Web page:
Putting Empathy on the Map

Cropped Map

by George Ray

As we get closer to Christmas, we’re naturally thinking about what we’re going to give the people who are on our Christmas list.  We typically go through a process that attempts to help us by asking ourselves “What would my brother like for Christmas?” or “What would my 12-year old nephew want?” To accomplish this (and to come up with the perfect gift), we practice ‘empathy’.  Merriam Webster defines empathy as ‘the action of understanding, being aware of, being sensitive to, and vicariously experiencing the feelings, thoughts, and experience of another of either the past or present without having the feelings, thoughts, and experience fully communicated in an objectively explicit manner’. In other words, when we ask those questions, we try to place ourselves in the mindset of the person who will be receiving our gift.  By doing so, we hope to give them something that they will value, appreciate, or enjoy.

Empathy is an important concept when it comes to your business. As you think about your goals and objectives for the new year, now may be the perfect time to practice empathy with regards to your clients, and prospects.  The idea is to project yourself into your clients’ experience with you, your firm, and staff in order to gain a deeper level of understanding of your client — by placing yourself ‘in their shoes’.

To accomplish this you can use something called an Empathy Map that was developed by David Gray and his visual thinking company, XPLANE. The map is described in his book Gamestorming – A Playbook for Innovators, Rulebreakers, and Changemakers. Its use for businesses is also discussed in Business Model Generation by Alex Osterwalder and Yves Pigneur where it’s referred to as a ‘really simple customer profiler’. Osterwalder says that ‘it allows you to devise a stronger business model, because a customer profile guides the design of better value propositions, more convenient ways to reach customers, and more appropriate Customer Relationships. Ultimately it allows you to better understand what a customer is truly willing to pay for.’

Your use of the Empathy Map should include a visual representation of your ideal customer in the center. Around the customer are six areas that will help you to brainstorm the needs of your customer by ‘empathizing’ with them about their needs and desires. The map helps to get the process out of your head (where it usually stays when thinking about buying Christmas gifts for your family) and onto paper (where it will do you and your staff a lot more good). To help you, I’ve created a map that you can print and use for this exercise.  Empathy Map TBoFA 121113. (You’ll also find other examples by doing an online search.)Empathy Map TBoFA 121113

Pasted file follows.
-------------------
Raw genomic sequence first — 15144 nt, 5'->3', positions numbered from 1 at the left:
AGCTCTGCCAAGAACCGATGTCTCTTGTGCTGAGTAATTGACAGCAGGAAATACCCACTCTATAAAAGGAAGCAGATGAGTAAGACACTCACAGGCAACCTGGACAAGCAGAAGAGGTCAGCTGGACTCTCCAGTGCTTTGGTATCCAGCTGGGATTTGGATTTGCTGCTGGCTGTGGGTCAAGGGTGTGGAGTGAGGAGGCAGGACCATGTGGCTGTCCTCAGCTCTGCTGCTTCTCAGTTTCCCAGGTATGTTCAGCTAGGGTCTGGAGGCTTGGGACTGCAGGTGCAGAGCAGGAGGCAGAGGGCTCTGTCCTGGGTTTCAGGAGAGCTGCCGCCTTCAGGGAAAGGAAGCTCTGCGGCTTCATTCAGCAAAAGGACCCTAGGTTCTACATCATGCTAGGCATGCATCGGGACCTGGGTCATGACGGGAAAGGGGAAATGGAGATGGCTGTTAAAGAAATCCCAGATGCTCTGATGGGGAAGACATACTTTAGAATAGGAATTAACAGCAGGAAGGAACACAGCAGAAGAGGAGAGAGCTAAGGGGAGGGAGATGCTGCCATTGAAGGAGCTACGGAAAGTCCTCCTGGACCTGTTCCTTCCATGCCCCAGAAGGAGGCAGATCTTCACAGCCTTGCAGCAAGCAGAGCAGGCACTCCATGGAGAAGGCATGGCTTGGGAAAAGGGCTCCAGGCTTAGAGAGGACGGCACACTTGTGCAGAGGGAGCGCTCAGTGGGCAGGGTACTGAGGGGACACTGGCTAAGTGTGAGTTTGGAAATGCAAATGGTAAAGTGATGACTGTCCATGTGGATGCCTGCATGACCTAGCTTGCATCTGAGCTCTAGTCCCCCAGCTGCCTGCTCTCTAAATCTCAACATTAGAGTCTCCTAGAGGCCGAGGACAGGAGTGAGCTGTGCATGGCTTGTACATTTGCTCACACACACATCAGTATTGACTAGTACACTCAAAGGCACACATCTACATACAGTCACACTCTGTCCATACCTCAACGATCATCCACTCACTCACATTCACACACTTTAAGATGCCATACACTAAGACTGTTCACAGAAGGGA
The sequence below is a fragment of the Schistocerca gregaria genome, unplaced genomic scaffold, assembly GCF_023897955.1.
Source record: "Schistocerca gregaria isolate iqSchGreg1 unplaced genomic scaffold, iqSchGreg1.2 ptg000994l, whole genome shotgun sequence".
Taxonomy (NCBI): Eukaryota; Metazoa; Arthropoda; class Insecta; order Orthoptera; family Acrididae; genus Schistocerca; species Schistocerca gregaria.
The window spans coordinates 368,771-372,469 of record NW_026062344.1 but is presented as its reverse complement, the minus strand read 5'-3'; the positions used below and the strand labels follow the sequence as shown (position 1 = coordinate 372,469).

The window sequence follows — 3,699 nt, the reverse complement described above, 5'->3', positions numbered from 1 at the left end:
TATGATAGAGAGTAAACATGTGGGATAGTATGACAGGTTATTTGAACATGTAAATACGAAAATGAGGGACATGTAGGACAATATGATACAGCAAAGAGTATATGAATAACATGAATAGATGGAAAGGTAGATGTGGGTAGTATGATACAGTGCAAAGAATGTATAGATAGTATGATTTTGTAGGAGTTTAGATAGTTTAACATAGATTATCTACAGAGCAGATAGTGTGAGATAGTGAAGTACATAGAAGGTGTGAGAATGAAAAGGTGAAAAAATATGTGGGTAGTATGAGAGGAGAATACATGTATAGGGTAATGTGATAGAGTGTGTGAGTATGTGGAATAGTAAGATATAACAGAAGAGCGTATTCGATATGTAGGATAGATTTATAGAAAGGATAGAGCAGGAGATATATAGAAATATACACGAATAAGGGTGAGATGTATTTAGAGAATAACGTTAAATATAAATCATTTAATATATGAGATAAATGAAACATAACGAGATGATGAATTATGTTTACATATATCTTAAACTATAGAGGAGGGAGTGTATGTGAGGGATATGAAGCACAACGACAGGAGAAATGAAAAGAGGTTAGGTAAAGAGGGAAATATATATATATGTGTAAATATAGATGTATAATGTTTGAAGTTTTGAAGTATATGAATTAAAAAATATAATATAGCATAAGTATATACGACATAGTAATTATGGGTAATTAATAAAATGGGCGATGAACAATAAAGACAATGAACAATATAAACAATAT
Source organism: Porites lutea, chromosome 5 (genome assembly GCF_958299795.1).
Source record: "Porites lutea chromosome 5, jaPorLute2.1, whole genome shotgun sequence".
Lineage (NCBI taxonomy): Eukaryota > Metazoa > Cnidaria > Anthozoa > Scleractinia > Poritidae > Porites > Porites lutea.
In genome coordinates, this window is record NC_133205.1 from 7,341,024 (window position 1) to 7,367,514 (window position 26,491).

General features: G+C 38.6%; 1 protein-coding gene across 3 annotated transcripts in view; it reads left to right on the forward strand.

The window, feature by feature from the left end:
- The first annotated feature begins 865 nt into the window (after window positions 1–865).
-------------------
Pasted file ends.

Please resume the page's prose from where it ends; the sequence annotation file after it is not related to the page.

It’s wise to start with some basic demographic characteristics such as income, marital status, education, portfolio size, etc.  Much of this information can be found with a little digging through your CRM, financial planning software, and asset management reports. After pulling together a basic ‘objective’ profile of your typical client, the true value comes from ‘getting inside his head’ (developing a ‘subjective’ profile).  You’ll then want to ask the six following questions (which can be recorded in each of the six areas on the map):

1.    What does my client see? His environment. What does it look like? Who is around him? Who are his friends? What types of offers is he exposed to?
2.    What does my client say and do? Imagine what he could be telling others. What is his attitude? Are there conflicts between what he says and what he does?
3.    What does my client hear? What does his spouse say? His friends? Who really influences him? Which media channels are influential?
4.    What does my client think and feel? What goes on in his mind? What is really important to him? What are his emotions? What moves him? What keeps him up at night? What are his dreams and aspirations?
5.    What is my client’s pain? Biggest frustrations. What obstacles stand between him and what he wants to achieve? What risks might he fear taking?
6.    What does my client gain? What does he truly want to achieve? How does he measure success? What are strategies that he might use to achieve his objectives?

The goal of producing an Empathy Map is to create a customer viewpoint for continuously questioning your business model assumptions.  Understanding your customers’ needs and desires will enable you to better determine if you have the right Value Proposition for your business. It will help you determine if your customer will be willing to pay you for this value. And, it may help you determine how to better reach new customers who have the needs and mindset that match your Value Proposition. The point is to truly understand and empathize with their situation so you can design and provide a better product or service — as well as create deeper relationships with your clients.

So, what does your client want for Christmas? The same thing we’re all are interested in — your empathy.

Advertisements

One thought on “Putting Empathy on the Map

  1. Pingback: Small Business Owner Weekly Review (Week of January 6, 2014) | Soltis Consulting, Inc.

Leave a Reply

Fill in your details below or click an icon to log in:

WordPress.com Logo

You are commenting using your WordPress.com account. Log Out / Change )

Twitter picture

You are commenting using your Twitter account. Log Out / Change )

Facebook photo

You are commenting using your Facebook account. Log Out / Change )

Google+ photo

You are commenting using your Google+ account. Log Out / Change )

Connecting to %s